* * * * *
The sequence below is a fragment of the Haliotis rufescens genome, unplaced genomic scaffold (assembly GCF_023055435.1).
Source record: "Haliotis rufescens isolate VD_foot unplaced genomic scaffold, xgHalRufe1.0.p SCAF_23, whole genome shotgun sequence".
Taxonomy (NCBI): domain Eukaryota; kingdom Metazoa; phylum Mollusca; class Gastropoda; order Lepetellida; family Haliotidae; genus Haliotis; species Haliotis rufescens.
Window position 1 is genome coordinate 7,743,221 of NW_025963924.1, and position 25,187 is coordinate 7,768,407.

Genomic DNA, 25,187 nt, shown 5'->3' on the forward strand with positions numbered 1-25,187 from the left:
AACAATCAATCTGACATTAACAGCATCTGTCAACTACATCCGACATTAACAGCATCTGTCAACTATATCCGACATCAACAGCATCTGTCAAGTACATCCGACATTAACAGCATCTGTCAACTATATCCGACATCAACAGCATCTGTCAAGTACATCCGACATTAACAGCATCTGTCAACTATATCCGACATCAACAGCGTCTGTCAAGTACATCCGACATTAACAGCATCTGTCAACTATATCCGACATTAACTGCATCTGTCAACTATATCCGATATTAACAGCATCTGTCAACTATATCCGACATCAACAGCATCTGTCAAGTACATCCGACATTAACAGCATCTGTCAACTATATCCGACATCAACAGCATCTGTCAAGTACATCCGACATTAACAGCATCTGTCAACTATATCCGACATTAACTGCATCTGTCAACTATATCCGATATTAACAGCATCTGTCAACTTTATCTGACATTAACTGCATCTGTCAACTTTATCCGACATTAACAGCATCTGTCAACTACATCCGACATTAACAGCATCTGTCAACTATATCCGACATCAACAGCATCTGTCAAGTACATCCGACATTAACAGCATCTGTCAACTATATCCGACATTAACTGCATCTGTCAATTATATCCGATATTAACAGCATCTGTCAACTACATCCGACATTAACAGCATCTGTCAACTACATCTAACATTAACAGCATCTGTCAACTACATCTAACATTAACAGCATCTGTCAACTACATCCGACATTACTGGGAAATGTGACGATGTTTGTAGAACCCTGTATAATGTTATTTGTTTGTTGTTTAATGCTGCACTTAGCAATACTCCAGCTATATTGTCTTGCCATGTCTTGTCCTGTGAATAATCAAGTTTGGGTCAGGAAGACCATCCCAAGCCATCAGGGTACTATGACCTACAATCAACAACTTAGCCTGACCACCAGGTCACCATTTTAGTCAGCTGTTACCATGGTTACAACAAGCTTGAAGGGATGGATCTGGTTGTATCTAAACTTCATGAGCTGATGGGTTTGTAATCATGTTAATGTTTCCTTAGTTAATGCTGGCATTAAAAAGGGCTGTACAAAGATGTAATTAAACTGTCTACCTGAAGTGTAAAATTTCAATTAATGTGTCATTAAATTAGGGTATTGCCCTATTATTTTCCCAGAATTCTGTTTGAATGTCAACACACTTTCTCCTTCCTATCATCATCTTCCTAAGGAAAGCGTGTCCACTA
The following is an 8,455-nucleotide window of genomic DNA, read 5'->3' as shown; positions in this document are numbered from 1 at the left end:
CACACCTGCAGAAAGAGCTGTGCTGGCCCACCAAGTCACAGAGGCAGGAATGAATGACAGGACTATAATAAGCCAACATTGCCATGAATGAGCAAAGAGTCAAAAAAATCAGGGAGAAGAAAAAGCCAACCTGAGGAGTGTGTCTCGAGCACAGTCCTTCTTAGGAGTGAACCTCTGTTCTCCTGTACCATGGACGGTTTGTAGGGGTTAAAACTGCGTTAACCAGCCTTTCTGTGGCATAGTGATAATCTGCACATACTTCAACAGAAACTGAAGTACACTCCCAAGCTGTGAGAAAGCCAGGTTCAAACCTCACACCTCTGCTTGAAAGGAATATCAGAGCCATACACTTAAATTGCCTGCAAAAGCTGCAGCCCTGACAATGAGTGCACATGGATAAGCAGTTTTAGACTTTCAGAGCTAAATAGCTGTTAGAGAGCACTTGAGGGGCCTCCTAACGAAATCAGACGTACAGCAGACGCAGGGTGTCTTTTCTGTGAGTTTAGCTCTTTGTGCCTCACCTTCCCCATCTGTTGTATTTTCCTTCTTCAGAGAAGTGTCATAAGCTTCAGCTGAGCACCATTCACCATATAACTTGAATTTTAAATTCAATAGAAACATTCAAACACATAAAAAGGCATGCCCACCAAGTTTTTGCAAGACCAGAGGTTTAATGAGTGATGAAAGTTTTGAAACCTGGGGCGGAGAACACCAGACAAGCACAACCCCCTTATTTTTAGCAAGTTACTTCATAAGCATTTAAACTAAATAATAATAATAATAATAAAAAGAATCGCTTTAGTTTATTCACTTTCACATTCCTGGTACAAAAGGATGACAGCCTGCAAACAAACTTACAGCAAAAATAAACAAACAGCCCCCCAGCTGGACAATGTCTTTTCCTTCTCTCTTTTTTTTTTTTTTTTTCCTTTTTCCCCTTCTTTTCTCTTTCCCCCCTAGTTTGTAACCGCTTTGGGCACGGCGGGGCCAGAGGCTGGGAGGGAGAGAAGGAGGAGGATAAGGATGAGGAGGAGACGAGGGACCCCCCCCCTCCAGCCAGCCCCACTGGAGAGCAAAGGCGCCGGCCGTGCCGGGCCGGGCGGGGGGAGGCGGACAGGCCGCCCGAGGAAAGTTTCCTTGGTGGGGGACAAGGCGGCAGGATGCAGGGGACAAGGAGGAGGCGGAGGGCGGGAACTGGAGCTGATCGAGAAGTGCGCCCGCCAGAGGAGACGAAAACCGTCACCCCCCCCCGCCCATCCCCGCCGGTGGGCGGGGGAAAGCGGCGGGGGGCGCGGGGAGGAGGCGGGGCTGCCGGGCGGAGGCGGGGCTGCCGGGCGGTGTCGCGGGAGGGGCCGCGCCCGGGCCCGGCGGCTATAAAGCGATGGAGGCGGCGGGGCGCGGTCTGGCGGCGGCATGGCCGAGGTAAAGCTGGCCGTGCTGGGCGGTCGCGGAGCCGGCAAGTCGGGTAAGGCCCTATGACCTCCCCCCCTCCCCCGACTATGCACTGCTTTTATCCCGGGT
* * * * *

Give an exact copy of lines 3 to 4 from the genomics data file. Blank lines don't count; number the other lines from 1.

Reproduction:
Taxonomy (NCBI): domain Eukaryota; kingdom Metazoa; phylum Mollusca; class Gastropoda; order Lepetellida; family Haliotidae; genus Haliotis; species Haliotis rufescens.
Window position 1 is genome coordinate 7,743,221 of NW_025963924.1, and position 25,187 is coordinate 7,768,407.